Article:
Dismiss Notice
Join Physics Forums Today!
The friendliest, high quality science and math community on the planet! Everyone who loves science is here!

Homework Help: Impulse-Momentum Theorem Q.

  1. Jun 30, 2005 #1
    I have this problem that says a 3 kg object has a velocity of 7.00m/s j (vertical, right?). Then a total of 12.0Ni (horizontal) acts on it for 5 seconds. What is the objects final velocity.

    I know that the equation is Ft=mvf-mvi

    I could just plug everything in, but what's bothering me is the fat that the mass has an vertical velocity and the force is acting on it horizontally. Am I reading this wrong or is this the case?

    If so, how do I go avout finding what I need to plug in.

    My work:

    Ft=mvf-mvi
    (12N)(5s)=(5)(vf)-(5)(7)... then solve for vf, but that seems too easy.
     
  2. jcsd
  3. Jun 30, 2005 #2
    The object is moving in the vertical direction with that velocity, yes and then the force acts on it for 5 seconds. So yeah, that is the case.

    You still use [itex]\vec{F}t = m(\vec{v_{f}} - \vec{v_{i}})[/tex] and solve for [itex]\vec{v_{f}}[/itex], but writing the force and inital velocity in terms of vectors and not just their magnitudes.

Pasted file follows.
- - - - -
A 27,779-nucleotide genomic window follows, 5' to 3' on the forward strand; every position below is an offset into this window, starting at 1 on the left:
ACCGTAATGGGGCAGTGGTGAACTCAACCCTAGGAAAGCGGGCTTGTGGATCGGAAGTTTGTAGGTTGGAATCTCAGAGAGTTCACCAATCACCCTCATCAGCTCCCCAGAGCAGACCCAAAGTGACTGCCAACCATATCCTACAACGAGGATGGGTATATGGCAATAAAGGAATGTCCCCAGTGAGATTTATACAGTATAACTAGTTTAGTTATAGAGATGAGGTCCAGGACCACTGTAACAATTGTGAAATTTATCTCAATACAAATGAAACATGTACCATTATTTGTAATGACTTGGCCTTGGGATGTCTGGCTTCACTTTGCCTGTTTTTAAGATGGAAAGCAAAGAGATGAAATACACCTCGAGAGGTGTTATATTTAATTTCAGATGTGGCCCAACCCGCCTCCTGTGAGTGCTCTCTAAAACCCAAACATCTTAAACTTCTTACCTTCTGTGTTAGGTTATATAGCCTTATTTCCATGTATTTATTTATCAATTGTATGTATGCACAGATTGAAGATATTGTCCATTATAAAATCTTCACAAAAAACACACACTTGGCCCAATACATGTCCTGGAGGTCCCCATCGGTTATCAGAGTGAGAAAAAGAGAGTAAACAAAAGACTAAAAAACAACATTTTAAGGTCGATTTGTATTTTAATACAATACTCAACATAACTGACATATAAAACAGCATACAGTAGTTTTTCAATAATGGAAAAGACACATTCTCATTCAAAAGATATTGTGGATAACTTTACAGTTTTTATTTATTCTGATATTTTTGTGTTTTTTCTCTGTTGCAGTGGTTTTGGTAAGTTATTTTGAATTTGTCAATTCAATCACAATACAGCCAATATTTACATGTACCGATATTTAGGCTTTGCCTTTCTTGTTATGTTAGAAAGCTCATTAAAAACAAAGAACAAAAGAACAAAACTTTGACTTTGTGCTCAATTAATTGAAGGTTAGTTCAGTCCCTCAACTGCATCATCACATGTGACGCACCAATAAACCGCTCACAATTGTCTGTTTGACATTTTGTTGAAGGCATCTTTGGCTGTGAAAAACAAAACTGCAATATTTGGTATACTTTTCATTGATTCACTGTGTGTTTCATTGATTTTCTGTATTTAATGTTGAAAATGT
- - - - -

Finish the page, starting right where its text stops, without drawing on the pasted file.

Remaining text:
Last edited: Jun 30, 2005
  4. Jun 30, 2005 #3

    OlderDan

    User Avatar
    Science Advisor
    Homework Helper

    The motion in the x direction is independent of the motion in the y direction. Since there is no y-directed force, the y-velocity will be unchanged. In you last equation, you should only have x-directed quantities. You substituted the wrong number for mass, and you have the wrong initial velocity.

    After you get the final x-velocity, you need to add it to the y-velocity by vector addition.

    OOPs- scooped again :smile:
     
  5. Jun 30, 2005 #4
    ohhh i didn't mean to put in 5 as the mass :)
    so i have to find the initial velocity first? it's not just 7 huh.....
    then find the final V and doo Vector addition,

    ok thank you all very much!!!
     
Share this great discussion with others via Reddit, Google+, Twitter, or Facebook